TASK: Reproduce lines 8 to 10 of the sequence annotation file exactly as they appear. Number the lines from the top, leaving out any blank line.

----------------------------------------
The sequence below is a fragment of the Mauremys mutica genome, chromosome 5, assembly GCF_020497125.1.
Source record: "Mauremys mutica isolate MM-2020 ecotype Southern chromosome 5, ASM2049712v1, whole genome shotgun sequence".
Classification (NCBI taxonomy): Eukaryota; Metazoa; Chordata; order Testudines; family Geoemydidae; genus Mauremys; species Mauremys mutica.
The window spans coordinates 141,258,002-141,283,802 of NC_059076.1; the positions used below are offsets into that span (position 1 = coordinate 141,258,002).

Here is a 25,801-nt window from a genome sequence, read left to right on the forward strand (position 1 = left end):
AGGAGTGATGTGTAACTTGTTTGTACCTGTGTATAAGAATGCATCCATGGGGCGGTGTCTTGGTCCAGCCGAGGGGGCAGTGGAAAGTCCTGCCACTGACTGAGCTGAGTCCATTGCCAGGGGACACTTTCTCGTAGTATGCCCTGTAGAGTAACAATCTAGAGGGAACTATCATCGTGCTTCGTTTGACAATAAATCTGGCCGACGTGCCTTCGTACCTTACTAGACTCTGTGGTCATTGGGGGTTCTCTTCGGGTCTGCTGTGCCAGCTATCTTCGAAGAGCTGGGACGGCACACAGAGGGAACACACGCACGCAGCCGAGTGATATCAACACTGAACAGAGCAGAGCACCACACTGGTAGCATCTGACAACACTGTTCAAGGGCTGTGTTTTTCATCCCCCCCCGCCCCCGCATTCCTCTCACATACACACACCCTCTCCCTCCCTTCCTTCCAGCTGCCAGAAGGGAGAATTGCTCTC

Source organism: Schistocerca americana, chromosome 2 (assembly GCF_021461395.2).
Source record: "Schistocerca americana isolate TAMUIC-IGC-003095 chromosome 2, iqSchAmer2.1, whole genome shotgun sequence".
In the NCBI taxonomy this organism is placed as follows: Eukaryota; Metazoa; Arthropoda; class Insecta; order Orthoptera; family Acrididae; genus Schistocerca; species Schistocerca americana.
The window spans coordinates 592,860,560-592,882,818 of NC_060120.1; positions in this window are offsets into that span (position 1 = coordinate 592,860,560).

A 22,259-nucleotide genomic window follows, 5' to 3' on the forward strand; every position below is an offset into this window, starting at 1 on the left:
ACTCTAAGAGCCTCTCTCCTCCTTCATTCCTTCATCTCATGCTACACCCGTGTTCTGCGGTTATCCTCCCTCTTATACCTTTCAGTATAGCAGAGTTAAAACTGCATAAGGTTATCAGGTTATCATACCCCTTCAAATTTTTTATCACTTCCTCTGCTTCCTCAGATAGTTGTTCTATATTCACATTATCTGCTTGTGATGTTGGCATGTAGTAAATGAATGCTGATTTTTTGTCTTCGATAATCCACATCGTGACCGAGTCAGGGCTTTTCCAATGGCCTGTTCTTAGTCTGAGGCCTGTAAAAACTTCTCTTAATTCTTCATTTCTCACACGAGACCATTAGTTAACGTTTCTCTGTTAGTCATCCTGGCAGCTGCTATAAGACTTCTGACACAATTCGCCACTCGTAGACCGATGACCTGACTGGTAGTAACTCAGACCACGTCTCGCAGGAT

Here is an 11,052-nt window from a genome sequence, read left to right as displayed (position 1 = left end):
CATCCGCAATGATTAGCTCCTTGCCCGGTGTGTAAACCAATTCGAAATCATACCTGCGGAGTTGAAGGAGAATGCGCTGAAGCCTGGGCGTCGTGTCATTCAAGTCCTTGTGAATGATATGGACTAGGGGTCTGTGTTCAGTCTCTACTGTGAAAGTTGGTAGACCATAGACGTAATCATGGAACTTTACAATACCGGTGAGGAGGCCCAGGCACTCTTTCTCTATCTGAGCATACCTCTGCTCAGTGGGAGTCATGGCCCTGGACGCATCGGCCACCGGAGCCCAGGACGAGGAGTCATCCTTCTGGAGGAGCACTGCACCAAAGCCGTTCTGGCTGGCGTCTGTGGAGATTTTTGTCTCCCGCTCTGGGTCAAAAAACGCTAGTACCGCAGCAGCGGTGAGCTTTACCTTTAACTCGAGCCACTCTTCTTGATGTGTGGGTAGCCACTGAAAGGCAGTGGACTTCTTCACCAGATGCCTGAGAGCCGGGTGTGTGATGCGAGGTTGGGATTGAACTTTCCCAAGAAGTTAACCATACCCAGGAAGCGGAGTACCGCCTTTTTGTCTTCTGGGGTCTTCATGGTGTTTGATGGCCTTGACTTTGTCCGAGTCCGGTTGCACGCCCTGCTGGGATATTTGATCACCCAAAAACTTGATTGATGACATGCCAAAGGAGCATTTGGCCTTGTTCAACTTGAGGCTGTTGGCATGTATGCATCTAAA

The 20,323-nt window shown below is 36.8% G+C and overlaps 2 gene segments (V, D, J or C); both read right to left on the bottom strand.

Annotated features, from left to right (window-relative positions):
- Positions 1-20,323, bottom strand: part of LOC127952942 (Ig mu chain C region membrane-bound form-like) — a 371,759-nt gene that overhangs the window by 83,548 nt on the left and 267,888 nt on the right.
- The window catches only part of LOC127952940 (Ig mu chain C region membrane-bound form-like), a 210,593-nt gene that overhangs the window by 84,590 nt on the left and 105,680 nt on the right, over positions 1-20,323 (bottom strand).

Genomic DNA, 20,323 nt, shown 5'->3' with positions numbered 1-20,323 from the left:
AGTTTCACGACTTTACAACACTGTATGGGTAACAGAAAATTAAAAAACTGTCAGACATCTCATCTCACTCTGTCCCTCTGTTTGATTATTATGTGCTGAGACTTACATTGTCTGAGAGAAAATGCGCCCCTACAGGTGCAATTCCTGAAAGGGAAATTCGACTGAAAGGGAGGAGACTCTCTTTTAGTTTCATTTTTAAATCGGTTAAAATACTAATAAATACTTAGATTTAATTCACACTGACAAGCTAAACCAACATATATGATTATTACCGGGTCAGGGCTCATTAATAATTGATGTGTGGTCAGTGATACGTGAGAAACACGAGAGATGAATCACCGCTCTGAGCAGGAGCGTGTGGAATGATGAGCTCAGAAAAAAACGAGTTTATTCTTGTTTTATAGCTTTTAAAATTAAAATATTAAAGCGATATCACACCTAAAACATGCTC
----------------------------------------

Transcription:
Source record: "Schistocerca americana isolate TAMUIC-IGC-003095 chromosome 2, iqSchAmer2.1, whole genome shotgun sequence".
In the NCBI taxonomy this organism is placed as follows: Eukaryota; Metazoa; Arthropoda; class Insecta; order Orthoptera; family Acrididae; genus Schistocerca; species Schistocerca americana.
The window spans coordinates 592,860,560-592,882,818 of NC_060120.1; positions in this window are offsets into that span (position 1 = coordinate 592,860,560).